- Charadrius wilsonia
- Plovers & Shorebirds
The Wilson's Warbler is a small bird of the warbler family. Males of the species can be recognized by the black cap they sport. Females have a lighter crown patch or none at all. Both sexes have similar body plumage: yellow underparts and olive-green upperparts.
The Wilson's Warbler is named for the ornithologist who discovered the species for science in 1811: Alexander Wilson.
Wilson's Warblers feed on insects gleaned from foliage. They might also catch bugs in the air, like flycatchers do.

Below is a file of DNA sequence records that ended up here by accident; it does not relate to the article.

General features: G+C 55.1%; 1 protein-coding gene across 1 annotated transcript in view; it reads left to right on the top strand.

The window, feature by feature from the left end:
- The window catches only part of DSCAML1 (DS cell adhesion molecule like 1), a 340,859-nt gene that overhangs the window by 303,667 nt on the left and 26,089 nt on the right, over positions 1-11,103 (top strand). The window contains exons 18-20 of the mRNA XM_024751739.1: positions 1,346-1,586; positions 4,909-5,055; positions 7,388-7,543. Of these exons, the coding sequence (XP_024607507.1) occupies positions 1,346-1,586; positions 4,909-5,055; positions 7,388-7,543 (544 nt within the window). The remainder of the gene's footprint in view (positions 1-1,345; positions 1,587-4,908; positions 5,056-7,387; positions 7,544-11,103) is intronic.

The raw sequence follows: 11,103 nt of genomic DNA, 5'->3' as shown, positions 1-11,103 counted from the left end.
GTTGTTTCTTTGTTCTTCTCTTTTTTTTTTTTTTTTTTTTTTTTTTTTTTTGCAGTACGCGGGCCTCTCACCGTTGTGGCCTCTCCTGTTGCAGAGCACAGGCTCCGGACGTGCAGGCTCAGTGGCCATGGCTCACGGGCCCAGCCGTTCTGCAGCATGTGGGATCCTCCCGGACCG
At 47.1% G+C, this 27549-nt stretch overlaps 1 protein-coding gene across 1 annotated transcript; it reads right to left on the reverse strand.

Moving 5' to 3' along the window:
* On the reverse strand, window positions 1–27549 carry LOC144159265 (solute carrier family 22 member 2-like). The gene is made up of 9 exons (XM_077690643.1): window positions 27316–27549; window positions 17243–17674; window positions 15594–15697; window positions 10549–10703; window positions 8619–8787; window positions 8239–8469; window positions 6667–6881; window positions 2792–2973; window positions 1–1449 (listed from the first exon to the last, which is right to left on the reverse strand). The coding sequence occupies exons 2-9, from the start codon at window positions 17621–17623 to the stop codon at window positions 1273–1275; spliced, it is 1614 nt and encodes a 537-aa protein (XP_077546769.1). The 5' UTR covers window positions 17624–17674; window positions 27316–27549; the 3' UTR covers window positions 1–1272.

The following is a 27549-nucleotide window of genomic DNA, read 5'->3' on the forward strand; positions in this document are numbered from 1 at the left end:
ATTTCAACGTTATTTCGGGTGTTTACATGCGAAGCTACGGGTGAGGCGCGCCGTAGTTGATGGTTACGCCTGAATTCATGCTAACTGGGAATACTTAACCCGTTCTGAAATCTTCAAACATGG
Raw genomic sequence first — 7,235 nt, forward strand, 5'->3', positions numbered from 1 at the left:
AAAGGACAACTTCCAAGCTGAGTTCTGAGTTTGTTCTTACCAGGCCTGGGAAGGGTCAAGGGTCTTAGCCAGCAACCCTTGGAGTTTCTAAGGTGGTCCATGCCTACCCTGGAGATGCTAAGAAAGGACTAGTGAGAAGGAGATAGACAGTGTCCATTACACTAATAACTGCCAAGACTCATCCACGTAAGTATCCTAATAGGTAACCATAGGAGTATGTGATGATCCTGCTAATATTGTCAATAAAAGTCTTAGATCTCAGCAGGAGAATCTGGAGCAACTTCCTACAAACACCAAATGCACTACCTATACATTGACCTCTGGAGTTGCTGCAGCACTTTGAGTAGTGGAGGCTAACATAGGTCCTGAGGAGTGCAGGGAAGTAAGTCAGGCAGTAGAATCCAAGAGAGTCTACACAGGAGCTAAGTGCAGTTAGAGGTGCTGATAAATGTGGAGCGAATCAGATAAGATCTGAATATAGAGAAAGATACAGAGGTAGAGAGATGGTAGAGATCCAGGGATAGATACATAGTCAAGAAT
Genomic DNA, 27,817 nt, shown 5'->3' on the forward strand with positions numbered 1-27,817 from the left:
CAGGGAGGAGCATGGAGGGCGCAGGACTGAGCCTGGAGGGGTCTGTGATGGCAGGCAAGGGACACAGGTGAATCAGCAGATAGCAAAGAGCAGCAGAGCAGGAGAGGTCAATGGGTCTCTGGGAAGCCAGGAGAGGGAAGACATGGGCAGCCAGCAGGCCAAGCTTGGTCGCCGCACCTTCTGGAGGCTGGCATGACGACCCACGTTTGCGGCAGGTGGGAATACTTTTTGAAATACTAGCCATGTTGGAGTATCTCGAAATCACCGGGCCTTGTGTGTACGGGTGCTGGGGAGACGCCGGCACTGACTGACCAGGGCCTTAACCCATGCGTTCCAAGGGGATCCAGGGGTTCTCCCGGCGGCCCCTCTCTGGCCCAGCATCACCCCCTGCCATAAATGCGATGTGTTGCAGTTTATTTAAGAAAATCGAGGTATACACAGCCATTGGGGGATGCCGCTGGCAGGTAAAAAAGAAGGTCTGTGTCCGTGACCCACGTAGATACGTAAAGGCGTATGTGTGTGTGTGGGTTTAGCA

Wilson's Warblers breed in shrub thickets and other habitats across northern Canada and the northwestern United States. They are ground nesters, with an average clutch size of 2 to 7 eggs.
|Hatched||Added to Birdorable on: 23 May 2010|
|Scientific Name||Wilsonia pusilla|
|Birdorable Family||Warblers & Whatnots|
(as of 26 January 2017)
|Range||North America Central America Caribbean United States (West) United States (East)|